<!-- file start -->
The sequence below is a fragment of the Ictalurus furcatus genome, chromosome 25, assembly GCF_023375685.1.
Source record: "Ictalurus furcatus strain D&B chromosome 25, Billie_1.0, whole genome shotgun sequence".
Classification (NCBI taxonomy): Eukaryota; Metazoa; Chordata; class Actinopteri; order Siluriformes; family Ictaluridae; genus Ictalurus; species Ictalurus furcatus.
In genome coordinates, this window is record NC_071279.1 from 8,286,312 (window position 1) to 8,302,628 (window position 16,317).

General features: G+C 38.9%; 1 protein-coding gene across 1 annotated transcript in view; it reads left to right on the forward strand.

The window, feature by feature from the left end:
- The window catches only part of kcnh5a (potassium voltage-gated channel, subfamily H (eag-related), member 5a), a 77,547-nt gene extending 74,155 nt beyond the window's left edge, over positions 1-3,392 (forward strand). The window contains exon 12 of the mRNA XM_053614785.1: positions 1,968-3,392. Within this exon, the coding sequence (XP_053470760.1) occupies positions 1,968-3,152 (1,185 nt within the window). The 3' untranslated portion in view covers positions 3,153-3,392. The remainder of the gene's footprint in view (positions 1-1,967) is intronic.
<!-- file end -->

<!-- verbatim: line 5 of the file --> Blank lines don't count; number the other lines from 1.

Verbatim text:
General features: G+C 38.9%; 1 protein-coding gene across 1 annotated transcript in view; it reads left to right on the forward strand.